GADFLY: Discounting Experience 

Where this administration is concerned, actually knowing something about something is a disqualifier.

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Experience usually counts, doesn't it? You wouldn't take your car to a mechanic who had never owned a car (a principle one of my female friends uses to explain why she goes to a female ob/gyn).

 

You'd think that same logic would apply to something as important as, say, a war, wouldn't you?  But we went to war based on a sales pitch that was touted by a group of officials none of whom had any personal experience with war, and most of whom never served in the military.  This group has famously been called “chicken hawks,” because they were too “chicken” to fight for their country, but not “chicken” enough not to send others to fight for them.

 

When it came to the wisdom of the war, the advice of people with experience was discounted.  Colin Powell, an experienced warrior, warned that if we invaded Iraq we would own it, a lesson he learned during the first Gulf War, and successfully taught to Bush 41 (a decorated war veteran in his own right) during that war.  But other experienced military warriors were marginalized when they warned that a successful campaign in Iraq would take a considerably larger force than was eventually deployed, an unheeded warning that has cost this country dearly.

 

So it's no surprise that this administration has continued to resist the advice of experienced warriors in matters pertaining to the war.  One of them, Congressman John Murtha,  is a decorated Viet Nam veteran, and a retired Marine colonel. He is generally acknowledged to be one of the most militarily savvy officials in Washington, and a real hawk, as opposed to the chicken variety.  And yet, when he recently advocated a prompt redeployment of troops from Iraq for factually unassailable reasons, he was promptly vilified, first as a Michael Moore liberal by the White House and then as a coward by a freshman congresswoman in an infamous incident on the floor of the House.  Murtha's experience didn't count; not to this administration.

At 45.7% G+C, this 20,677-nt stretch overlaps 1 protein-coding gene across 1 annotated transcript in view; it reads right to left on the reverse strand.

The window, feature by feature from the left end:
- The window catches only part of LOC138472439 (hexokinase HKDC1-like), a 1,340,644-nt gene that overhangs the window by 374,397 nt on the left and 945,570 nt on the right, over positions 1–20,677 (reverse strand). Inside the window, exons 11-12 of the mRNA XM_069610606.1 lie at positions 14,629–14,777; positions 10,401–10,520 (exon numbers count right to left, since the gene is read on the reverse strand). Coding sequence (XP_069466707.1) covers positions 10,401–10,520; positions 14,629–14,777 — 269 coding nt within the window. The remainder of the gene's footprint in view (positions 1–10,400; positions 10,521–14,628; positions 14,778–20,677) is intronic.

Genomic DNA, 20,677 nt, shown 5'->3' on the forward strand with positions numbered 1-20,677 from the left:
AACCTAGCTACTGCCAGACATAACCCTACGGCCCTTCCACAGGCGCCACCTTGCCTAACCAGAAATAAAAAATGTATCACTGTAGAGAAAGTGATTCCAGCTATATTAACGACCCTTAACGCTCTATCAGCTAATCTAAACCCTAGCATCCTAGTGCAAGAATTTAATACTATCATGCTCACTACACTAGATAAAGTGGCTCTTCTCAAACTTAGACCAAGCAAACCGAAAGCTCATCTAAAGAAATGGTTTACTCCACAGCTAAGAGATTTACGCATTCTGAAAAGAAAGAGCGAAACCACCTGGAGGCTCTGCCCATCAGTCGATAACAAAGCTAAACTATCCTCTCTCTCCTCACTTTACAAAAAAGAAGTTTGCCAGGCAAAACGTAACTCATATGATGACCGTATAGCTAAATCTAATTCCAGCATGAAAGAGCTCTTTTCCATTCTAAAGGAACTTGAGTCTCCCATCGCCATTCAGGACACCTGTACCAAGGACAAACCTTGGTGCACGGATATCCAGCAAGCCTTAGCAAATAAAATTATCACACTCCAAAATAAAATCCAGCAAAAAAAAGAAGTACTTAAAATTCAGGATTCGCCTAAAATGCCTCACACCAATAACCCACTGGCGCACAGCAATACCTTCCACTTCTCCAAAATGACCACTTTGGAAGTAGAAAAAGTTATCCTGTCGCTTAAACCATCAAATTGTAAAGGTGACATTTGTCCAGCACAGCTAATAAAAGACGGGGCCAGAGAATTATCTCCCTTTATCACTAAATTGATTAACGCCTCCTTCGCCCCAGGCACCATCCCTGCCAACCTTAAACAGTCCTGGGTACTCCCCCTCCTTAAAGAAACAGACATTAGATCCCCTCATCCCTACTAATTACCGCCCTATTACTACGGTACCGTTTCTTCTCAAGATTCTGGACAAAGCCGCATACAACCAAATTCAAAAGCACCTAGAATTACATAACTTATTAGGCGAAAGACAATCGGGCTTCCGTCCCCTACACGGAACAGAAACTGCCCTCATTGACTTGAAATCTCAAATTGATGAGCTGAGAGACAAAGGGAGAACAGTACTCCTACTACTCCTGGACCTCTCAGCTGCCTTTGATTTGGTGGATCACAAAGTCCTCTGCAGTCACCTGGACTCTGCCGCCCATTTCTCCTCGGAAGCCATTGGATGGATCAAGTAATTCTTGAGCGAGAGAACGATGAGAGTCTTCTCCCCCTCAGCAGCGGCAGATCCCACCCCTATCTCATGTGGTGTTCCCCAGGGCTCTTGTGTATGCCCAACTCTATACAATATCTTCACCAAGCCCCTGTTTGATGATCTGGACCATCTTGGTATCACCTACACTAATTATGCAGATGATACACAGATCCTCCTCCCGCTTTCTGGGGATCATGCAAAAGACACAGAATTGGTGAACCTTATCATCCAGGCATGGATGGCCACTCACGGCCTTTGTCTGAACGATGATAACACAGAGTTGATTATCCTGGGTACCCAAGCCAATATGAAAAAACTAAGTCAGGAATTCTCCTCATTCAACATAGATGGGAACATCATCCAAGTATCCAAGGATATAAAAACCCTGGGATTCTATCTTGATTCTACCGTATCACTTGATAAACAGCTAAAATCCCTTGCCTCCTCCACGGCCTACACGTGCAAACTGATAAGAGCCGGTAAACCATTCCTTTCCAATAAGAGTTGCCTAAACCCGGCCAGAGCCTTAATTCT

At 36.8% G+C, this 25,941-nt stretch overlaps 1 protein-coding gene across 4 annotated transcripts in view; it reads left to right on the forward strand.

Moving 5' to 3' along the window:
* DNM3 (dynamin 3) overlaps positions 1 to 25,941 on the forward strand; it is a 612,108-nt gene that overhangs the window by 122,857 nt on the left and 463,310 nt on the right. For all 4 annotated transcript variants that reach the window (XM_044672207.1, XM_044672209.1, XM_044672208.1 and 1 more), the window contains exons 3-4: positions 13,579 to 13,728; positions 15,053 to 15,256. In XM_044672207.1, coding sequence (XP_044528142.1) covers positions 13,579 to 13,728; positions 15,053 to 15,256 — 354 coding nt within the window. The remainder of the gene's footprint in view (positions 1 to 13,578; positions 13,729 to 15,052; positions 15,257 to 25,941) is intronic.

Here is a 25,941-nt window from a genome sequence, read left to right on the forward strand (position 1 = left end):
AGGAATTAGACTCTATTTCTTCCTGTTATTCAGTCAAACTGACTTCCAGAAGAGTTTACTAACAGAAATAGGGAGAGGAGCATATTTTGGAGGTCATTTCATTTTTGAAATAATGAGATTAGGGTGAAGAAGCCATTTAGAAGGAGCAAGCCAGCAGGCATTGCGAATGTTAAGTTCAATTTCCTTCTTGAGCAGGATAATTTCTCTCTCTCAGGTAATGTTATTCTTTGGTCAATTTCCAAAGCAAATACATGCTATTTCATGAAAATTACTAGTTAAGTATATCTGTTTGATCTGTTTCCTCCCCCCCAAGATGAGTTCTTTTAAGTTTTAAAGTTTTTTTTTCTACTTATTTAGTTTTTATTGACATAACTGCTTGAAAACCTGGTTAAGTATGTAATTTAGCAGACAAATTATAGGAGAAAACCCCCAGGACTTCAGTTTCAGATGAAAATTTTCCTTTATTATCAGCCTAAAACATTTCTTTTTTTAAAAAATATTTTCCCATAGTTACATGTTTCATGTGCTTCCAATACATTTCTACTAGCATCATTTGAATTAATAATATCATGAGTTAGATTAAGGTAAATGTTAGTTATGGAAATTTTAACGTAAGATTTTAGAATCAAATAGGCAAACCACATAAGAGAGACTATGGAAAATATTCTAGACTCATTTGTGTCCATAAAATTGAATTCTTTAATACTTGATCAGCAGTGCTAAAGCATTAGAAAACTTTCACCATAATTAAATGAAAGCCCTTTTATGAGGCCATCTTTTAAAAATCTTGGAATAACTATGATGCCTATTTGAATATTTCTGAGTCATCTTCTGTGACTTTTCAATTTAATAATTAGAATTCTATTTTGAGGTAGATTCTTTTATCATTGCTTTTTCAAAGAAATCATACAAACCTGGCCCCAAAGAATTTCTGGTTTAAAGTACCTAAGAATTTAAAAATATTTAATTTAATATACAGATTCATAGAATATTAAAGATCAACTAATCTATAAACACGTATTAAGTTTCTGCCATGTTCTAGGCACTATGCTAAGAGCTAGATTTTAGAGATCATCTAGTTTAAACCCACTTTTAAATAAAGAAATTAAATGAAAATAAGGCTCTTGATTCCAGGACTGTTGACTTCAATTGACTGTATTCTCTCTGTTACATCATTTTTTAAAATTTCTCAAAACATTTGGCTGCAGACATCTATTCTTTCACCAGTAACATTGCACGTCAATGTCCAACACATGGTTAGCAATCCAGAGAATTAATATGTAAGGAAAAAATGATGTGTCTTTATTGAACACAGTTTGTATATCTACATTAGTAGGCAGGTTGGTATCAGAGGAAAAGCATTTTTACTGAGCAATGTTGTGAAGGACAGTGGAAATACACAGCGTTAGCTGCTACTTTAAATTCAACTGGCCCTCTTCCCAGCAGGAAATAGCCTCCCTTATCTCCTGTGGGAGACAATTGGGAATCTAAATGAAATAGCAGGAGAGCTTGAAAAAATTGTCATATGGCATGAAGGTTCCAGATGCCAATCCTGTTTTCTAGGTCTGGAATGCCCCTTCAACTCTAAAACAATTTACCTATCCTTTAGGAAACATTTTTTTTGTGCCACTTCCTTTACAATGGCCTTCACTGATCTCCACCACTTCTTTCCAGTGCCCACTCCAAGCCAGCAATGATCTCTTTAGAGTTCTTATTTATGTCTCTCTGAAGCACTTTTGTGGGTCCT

Another voice of experience in the wilderness was John McCain's in his efforts to outlaw torture.  When it became apparent, following stories from Guantanamo and elsewhere,  that the chorus of protestations from the administration that “we do not torture” rang hollow, especially given the contrary efforts by the administration's lawyers to justify its use, McCain mounted his campaign. McCain knew from painful personal experience that torture was dehumanizing, barbaric and counter-productive.  Yet in spite of his experience and the resonance of his position precisely because of that experience, the Bush administration continued to insist that “cruel, inhuman or degrading” treatment was a legitimate tool in the “war against terrorism,” so important that the President threatened to exercise the first veto of his presidency to prevent the McCain amendment from becoming law.

           

Once again, the voice of experience was, at least temporarily, being ignored by this administration.  Eventually, the Senate's veto-proof support of McCain's position convinced the President to back down on his opposition to the amendment. This was despite the fact that enforcement of the new law is in doubt, given the statement issued by the President in connection with its signing. To wit: He announced his intention to interpret (and presumably enforce) the anti-torture restriction in the same way he interprets other laws (i.e., consistent with his constitutional and commander-in-chief authority).

 

The most recent voice of experience was heard just this past weekend -- this time on Bush's warrantless spying on American citizens. During a TV appearance, William Safire, the New York Times columnist and unabashed apologist for all things Bush, recounted how he became the subject of an illegal wiretap during his days as a speech writer for President Nixon. Safire's home phone, it turns out, was illegally tapped by the FBI because the Bureau was simultaneously (and illegally, of course)  tapping the phone of a reporter to whom Safire offered to “leak” advance notice of an upcoming Nixon speech. 

 

The experience gave Safire, as he put it, a “thing about personal privacy” and made him an opponent of government's excesses in the guise of national security, an attitude that has been echoed by several former (i.e., experienced) intelligence professionals.  Call me a pessimist, but my guess is that these voices of experience will be ignored as well.

 

 

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